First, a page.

MC And HIV Prevention Controversy

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The implementation of male circumcision for HIV prevention has often been and still remains a topic of controversy. Studies conducted in southern Africa have suggested that circumcised men are less likely to contract HIV compared to uncircumcised. Due to these findings health programs in Africa are suggesting that MC should be implemented into the public policy. However, there is a big debate between studies that demonstrated the contrary to the notion of MC as prevention method of HIV. These studies show that there is little evidence linked to MC and HIV prevention. Rather they see it as an unnecessary invasive practice, risky and unethical procedure, which could potentially lead to more future problems. By looking at other aspects there are…show more content…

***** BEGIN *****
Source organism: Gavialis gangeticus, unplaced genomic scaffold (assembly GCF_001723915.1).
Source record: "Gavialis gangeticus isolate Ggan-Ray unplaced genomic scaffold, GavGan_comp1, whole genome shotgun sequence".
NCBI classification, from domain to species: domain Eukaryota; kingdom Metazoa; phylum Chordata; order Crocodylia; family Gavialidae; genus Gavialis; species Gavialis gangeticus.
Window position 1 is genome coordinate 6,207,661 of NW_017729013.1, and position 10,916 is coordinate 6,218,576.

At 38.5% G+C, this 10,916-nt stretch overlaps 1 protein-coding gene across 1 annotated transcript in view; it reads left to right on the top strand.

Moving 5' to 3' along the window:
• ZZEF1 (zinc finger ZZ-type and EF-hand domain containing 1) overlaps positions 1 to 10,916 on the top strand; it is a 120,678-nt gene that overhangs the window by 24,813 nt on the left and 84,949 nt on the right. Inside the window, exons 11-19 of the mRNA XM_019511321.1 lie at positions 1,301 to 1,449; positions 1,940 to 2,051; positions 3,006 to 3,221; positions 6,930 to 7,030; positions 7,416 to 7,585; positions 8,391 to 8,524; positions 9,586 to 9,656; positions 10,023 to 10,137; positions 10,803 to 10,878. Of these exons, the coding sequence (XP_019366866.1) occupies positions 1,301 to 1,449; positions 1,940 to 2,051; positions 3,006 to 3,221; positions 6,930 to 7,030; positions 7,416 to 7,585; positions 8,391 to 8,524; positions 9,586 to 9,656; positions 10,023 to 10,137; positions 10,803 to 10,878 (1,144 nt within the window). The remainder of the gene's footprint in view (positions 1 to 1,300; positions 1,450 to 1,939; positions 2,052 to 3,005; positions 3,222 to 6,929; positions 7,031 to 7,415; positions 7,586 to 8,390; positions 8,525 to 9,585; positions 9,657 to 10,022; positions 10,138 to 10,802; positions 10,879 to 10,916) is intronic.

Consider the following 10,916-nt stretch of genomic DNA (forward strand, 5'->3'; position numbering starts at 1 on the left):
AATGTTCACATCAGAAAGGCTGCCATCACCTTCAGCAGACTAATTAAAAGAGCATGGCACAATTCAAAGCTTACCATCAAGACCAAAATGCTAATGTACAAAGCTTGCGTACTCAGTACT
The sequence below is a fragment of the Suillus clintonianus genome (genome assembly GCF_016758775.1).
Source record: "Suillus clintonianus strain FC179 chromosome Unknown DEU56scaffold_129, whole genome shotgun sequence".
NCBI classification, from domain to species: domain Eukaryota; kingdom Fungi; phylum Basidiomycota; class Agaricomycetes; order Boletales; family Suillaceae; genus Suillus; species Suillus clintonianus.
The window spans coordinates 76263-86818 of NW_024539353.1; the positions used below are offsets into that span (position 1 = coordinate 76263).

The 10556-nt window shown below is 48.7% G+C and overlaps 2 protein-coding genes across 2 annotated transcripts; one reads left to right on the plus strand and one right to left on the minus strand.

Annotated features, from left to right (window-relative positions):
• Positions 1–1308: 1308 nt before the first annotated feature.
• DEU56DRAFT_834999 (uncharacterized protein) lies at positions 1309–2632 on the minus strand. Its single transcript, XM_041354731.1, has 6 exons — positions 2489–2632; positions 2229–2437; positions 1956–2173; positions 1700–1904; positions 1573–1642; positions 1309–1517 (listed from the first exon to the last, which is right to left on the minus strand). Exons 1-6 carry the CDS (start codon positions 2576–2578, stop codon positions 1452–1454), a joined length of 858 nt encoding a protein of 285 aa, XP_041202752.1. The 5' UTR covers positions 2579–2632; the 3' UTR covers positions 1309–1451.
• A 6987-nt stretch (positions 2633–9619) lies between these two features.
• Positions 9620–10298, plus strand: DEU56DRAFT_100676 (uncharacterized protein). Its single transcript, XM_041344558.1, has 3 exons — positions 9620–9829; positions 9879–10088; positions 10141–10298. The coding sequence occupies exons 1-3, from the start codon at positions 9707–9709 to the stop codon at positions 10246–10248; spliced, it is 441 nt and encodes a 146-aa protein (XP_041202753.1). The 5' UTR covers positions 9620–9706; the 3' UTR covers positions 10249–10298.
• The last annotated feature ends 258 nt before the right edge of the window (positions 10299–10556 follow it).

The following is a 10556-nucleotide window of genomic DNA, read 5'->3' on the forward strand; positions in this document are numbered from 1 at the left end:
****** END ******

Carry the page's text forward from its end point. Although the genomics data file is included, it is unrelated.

Fink (Bell 2014, p. 554). In 1986 Fink published an article explaining how circumcision contributes in the prevention of HIV transmission, by hypothesizing that the presence of the foreskin increased the likelihood of HIV infections, as the skin of the uncircumcised men was seen to be more sensitive therefore vulnerable to small abbreviations (De Camargo 2013, p.772). Since then many others studies were conducted focusing on the relations between MC and HIV, some in support to this notions, while others reported to find inverse correlations (De Camargo 2013, p. 772). Despite evidences showing that there is little or none connection, which indicated that MC prevents HIV infections. Observational and biological studies that enforced the link between MC and HIV gained acknowledge from researches of different areas, which led to the motivation to prove that circumcision could potentially prevent HIV. This was done thought randomized clinical trials, which emphasized MC as a potentially method of HIV prevention that could be applied as an additional strategy in controlling the HIV epidemic in Africa (De Camargo 2013, p. 775). However, more research needs to be done, since it has to be taken into account that none of them were able to fully conclude their research since the trials were stopped midway due to multiple reasons. The first RCT findings were published in 2005 by Auvert, who argued that circumcised male have 60% higher protection against HIV compared to uncircumcised (Bell 2014, p.555). This study was conducted in South Africa, which included 3274 uncircumcised men, between the age of 18 and 24 from Orange Farm as well as areas outside the city of Johannesburg (Bell 2014, p.555). At the interim analysis phase, the findings were considerate to be so compelling which resulted in the failure to meet the requirements of clinical equipoise (Bell

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